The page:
For comparison, our school's fees have increased each year since September 2012 as follows: 7%, 6%, 3.7% and just announced 3.5% from next September. This makes an overall increase of 21.8% over four years.
Percentages don't quite work like that:
Take £100 and increase it by 10% - that's £110
Now increase again by 10% - that's £110 + £11 = £121
So compared to £100 we have a 21% increase not a 20% increase ...
I didn't say our school's fees increased by 20%, it was 21.8%.
I only mentioned the 20% as a ceiling some schools don't seem to have exceeded and that perhaps has muddled things up a bit.
The 21.8% increase was calculated by dividing next September''s fees by 2012 fees, not by compounding individual annual increase rates. There is a slight discrepancy due to rounding, i.e. I quoted percentages rounded to either a whole number or one decimal point.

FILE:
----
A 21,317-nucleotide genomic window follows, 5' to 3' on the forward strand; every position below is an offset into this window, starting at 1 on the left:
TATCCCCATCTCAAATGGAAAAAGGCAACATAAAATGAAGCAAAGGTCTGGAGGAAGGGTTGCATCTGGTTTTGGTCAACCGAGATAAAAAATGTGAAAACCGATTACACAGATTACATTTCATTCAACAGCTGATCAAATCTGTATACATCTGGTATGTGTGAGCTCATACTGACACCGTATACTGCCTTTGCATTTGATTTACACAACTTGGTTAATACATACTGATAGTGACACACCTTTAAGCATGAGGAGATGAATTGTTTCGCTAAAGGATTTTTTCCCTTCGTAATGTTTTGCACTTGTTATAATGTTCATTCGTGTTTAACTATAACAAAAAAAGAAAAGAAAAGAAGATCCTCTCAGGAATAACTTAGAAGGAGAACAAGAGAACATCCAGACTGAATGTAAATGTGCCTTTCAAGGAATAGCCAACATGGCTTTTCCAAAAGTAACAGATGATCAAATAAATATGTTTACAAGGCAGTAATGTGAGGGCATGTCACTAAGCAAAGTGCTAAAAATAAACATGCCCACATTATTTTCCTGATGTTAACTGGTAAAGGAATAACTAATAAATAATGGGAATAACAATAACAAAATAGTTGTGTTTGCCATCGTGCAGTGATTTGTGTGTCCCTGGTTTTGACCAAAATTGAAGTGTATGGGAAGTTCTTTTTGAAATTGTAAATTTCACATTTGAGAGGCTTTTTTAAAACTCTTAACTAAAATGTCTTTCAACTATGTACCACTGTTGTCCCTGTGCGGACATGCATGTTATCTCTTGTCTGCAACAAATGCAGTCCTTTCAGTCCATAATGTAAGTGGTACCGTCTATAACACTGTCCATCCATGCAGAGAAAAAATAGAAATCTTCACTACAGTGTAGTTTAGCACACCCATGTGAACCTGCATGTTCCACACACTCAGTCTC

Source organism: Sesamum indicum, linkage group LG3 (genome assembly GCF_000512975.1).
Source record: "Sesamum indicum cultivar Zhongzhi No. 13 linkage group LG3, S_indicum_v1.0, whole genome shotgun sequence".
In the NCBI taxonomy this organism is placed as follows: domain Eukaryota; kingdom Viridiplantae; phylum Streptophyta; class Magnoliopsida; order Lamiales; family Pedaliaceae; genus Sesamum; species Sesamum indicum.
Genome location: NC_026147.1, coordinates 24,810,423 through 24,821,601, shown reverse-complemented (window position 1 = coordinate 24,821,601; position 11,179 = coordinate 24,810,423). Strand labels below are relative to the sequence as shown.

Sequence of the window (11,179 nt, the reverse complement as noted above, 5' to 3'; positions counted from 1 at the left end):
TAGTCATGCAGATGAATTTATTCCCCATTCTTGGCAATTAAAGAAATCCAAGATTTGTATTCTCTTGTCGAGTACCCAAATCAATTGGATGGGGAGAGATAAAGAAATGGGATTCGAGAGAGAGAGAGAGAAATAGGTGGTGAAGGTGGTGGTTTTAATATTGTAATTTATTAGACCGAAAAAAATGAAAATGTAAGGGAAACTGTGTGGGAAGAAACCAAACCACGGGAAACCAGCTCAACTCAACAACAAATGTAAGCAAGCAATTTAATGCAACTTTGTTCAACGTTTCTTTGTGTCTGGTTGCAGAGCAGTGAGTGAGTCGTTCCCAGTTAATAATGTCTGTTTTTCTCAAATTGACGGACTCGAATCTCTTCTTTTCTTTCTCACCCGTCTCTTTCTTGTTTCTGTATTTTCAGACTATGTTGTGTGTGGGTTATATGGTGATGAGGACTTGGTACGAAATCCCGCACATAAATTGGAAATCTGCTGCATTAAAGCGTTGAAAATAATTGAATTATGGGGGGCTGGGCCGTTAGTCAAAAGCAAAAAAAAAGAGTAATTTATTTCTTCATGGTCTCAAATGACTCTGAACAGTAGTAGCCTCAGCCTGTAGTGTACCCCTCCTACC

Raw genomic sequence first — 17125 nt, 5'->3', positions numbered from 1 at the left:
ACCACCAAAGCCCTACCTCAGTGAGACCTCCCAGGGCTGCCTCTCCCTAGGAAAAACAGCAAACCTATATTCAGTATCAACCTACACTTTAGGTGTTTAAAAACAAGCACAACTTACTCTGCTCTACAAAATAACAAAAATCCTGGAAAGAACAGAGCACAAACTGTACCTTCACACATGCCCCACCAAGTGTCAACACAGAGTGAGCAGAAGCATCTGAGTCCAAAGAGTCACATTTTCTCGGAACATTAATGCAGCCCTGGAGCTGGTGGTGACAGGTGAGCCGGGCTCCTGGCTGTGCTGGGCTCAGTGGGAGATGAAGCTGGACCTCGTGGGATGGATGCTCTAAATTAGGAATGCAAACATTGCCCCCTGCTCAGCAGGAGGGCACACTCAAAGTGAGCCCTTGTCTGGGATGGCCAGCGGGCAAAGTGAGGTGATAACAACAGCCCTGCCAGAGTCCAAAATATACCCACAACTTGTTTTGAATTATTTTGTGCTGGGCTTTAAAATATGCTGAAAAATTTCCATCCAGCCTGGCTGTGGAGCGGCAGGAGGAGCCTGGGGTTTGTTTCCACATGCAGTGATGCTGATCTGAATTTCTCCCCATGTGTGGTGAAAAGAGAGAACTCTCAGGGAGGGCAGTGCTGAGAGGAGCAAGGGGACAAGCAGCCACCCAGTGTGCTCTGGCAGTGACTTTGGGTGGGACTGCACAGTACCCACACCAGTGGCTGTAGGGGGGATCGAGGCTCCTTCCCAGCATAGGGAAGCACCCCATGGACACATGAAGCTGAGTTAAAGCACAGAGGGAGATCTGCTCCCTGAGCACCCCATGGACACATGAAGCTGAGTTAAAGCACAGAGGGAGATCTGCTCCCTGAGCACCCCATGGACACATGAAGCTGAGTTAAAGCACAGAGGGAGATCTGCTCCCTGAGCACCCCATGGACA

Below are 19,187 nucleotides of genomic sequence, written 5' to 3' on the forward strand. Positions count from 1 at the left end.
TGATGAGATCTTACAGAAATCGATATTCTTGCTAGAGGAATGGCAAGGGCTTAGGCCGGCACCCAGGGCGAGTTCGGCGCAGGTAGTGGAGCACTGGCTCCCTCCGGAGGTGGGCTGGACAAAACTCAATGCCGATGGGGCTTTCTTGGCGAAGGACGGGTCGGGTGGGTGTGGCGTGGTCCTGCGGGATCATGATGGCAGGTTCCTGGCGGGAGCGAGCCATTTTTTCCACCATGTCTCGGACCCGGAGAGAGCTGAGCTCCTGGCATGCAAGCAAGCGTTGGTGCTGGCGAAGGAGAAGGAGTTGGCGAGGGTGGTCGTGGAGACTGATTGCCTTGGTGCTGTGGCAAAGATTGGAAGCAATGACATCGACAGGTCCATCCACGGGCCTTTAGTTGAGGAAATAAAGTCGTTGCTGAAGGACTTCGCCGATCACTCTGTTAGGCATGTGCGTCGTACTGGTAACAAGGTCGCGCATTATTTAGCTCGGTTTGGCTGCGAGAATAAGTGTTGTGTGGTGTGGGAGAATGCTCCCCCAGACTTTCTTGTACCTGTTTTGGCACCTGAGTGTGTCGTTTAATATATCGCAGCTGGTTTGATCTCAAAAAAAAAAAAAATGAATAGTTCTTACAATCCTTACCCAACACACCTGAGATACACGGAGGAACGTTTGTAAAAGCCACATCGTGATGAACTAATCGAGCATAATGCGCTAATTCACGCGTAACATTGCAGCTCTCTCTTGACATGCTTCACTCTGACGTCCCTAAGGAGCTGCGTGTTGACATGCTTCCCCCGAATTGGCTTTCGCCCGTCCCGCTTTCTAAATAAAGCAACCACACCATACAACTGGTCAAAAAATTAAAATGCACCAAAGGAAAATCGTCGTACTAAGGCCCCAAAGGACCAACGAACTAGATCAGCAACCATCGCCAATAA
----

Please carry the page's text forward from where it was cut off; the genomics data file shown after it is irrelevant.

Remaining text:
If I were to compound percentage changes shown to two decimal points, it would be as follows:
Year 1 increase: 6.96%
Year 2 increase: 6.02%
Year 3 increase: 3.74%
Year 4 increase: 3.50%
Compounded increase: 21.76%
I calculate this by going 1.0696 x 1.0602 x 1.0374 x 1.0350 = 1.2176.
1.2176 - 1 = 0.2176 = 21.76%
Is there a different way of doing it?